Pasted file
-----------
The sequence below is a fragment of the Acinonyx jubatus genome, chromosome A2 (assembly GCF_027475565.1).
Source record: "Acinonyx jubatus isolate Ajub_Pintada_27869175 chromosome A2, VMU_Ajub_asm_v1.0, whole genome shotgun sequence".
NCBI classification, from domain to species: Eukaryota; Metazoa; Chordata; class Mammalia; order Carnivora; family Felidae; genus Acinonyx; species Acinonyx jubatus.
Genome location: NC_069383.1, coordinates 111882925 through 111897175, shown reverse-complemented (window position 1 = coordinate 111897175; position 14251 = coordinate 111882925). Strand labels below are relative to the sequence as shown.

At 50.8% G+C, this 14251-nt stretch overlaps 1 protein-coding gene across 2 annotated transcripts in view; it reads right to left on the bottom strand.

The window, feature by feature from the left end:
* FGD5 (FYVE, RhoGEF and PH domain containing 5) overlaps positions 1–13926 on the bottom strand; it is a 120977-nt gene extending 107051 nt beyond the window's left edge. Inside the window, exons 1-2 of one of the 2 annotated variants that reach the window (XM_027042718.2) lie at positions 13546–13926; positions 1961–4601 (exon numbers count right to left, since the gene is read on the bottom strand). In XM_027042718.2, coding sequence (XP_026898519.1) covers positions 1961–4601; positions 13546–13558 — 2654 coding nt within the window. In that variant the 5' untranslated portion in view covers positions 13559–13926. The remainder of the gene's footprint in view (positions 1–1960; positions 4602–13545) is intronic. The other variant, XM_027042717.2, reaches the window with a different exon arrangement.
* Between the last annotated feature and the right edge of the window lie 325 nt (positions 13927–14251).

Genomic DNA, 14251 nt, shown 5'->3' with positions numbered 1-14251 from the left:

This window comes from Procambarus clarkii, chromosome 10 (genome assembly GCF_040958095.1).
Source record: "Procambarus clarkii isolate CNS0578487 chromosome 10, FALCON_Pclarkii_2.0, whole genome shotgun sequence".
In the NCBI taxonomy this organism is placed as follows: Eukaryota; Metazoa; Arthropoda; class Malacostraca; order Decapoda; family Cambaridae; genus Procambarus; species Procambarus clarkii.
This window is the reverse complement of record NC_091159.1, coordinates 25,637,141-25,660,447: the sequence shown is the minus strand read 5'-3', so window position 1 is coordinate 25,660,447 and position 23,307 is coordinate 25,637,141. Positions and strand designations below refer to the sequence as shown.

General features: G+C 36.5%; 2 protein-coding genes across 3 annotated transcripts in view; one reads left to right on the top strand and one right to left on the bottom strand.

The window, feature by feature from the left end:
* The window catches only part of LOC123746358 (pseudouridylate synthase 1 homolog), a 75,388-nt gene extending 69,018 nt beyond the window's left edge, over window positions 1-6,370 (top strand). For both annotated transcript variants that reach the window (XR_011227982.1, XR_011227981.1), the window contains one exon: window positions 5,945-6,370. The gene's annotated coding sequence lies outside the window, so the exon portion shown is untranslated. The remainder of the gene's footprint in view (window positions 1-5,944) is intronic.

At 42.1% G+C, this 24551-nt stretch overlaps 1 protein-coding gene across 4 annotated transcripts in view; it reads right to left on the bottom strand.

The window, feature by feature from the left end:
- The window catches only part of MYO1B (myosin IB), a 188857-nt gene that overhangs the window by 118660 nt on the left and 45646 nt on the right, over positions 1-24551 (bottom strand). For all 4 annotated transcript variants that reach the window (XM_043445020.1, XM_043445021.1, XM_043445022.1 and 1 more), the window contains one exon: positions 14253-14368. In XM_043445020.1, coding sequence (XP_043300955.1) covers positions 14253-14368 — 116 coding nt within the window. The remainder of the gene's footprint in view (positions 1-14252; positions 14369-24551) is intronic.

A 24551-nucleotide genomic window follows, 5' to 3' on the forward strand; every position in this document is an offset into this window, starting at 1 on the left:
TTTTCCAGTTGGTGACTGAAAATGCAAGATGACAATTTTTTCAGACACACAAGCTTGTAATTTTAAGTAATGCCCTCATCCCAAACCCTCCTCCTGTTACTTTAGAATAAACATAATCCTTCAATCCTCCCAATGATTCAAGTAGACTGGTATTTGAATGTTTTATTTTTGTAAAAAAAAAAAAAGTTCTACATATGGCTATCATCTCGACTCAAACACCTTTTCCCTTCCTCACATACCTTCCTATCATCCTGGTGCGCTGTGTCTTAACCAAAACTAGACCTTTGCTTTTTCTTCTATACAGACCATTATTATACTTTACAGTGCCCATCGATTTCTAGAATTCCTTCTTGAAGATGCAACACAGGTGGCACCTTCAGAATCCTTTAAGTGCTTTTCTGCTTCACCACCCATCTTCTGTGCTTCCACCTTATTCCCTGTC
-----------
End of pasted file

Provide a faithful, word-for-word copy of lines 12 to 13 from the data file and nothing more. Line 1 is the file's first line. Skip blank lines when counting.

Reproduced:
In the NCBI taxonomy this organism is placed as follows: Eukaryota; Metazoa; Arthropoda; class Malacostraca; order Decapoda; family Cambaridae; genus Procambarus; species Procambarus clarkii.
This window is the reverse complement of record NC_091159.1, coordinates 25,637,141-25,660,447: the sequence shown is the minus strand read 5'-3', so window position 1 is coordinate 25,660,447 and position 23,307 is coordinate 25,637,141. Positions and strand designations below refer to the sequence as shown.